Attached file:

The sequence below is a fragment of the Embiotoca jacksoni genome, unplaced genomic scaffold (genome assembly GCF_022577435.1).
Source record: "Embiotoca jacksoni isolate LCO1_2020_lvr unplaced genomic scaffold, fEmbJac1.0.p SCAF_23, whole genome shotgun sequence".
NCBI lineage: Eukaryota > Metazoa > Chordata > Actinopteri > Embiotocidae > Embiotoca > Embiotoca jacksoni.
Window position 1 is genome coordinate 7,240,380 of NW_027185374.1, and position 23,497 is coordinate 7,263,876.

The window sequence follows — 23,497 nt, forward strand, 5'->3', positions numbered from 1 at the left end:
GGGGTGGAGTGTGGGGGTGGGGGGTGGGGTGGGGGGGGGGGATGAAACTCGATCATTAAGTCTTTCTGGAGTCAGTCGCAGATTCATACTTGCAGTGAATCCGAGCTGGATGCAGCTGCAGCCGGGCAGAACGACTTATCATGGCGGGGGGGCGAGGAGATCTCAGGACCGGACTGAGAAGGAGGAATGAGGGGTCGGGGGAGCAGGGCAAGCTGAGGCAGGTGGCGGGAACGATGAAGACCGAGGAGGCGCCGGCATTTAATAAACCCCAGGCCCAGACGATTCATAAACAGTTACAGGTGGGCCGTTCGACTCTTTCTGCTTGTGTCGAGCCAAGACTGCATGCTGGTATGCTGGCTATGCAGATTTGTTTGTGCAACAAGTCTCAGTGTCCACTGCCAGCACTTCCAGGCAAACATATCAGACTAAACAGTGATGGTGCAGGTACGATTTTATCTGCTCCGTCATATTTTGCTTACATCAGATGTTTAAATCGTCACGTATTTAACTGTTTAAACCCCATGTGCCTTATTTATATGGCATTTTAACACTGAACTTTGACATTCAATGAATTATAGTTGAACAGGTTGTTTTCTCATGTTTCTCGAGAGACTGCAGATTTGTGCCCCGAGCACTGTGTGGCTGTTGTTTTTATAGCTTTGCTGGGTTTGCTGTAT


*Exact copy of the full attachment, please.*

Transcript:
The sequence below is a fragment of the Embiotoca jacksoni genome, unplaced genomic scaffold (genome assembly GCF_022577435.1).
Source record: "Embiotoca jacksoni isolate LCO1_2020_lvr unplaced genomic scaffold, fEmbJac1.0.p SCAF_23, whole genome shotgun sequence".
NCBI lineage: Eukaryota > Metazoa > Chordata > Actinopteri > Embiotocidae > Embiotoca > Embiotoca jacksoni.
Window position 1 is genome coordinate 7,240,380 of NW_027185374.1, and position 23,497 is coordinate 7,263,876.

The window sequence follows — 23,497 nt, forward strand, 5'->3', positions numbered from 1 at the left end:
GGGGTGGAGTGTGGGGGTGGGGGGTGGGGTGGGGGGGGGGGATGAAACTCGATCATTAAGTCTTTCTGGAGTCAGTCGCAGATTCATACTTGCAGTGAATCCGAGCTGGATGCAGCTGCAGCCGGGCAGAACGACTTATCATGGCGGGGGGGCGAGGAGATCTCAGGACCGGACTGAGAAGGAGGAATGAGGGGTCGGGGGAGCAGGGCAAGCTGAGGCAGGTGGCGGGAACGATGAAGACCGAGGAGGCGCCGGCATTTAATAAACCCCAGGCCCAGACGATTCATAAACAGTTACAGGTGGGCCGTTCGACTCTTTCTGCTTGTGTCGAGCCAAGACTGCATGCTGGTATGCTGGCTATGCAGATTTGTTTGTGCAACAAGTCTCAGTGTCCACTGCCAGCACTTCCAGGCAAACATATCAGACTAAACAGTGATGGTGCAGGTACGATTTTATCTGCTCCGTCATATTTTGCTTACATCAGATGTTTAAATCGTCACGTATTTAACTGTTTAAACCCCATGTGCCTTATTTATATGGCATTTTAACACTGAACTTTGACATTCAATGAATTATAGTTGAACAGGTTGTTTTCTCATGTTTCTCGAGAGACTGCAGATTTGTGCCCCGAGCACTGTGTGGCTGTTGTTTTTATAGCTTTGCTGGGTTTGCTGTAT